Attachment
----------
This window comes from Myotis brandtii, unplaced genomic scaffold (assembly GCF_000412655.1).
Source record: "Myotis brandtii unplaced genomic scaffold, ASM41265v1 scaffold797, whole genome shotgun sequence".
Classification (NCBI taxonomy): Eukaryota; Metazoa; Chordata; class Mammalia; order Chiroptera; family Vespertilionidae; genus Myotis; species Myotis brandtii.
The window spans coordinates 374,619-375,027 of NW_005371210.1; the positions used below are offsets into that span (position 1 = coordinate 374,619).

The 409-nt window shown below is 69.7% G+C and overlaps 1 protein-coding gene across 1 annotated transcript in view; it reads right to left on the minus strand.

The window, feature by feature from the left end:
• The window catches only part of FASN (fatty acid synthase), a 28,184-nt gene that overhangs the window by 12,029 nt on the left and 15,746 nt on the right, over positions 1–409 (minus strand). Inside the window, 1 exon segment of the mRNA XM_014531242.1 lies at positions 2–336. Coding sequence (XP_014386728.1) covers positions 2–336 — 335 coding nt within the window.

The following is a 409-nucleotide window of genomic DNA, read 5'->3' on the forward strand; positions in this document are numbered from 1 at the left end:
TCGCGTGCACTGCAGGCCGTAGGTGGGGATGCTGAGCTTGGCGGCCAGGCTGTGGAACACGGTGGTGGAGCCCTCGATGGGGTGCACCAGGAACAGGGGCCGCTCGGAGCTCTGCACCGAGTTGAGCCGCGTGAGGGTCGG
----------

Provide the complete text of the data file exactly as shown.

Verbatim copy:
This window comes from Myotis brandtii, unplaced genomic scaffold (assembly GCF_000412655.1).
Source record: "Myotis brandtii unplaced genomic scaffold, ASM41265v1 scaffold797, whole genome shotgun sequence".
Classification (NCBI taxonomy): Eukaryota; Metazoa; Chordata; class Mammalia; order Chiroptera; family Vespertilionidae; genus Myotis; species Myotis brandtii.
The window spans coordinates 374,619-375,027 of NW_005371210.1; the positions used below are offsets into that span (position 1 = coordinate 374,619).

The 409-nt window shown below is 69.7% G+C and overlaps 1 protein-coding gene across 1 annotated transcript in view; it reads right to left on the minus strand.

The window, feature by feature from the left end:
• The window catches only part of FASN (fatty acid synthase), a 28,184-nt gene that overhangs the window by 12,029 nt on the left and 15,746 nt on the right, over positions 1–409 (minus strand). Inside the window, 1 exon segment of the mRNA XM_014531242.1 lies at positions 2–336. Coding sequence (XP_014386728.1) covers positions 2–336 — 335 coding nt within the window.

The following is a 409-nucleotide window of genomic DNA, read 5'->3' on the forward strand; positions in this document are numbered from 1 at the left end:
TCGCGTGCACTGCAGGCCGTAGGTGGGGATGCTGAGCTTGGCGGCCAGGCTGTGGAACACGGTGGTGGAGCCCTCGATGGGGTGCACCAGGAACAGGGGCCGCTCGGAGCTCTGCACCGAGTTGAGCCGCGTGAGGGTCGG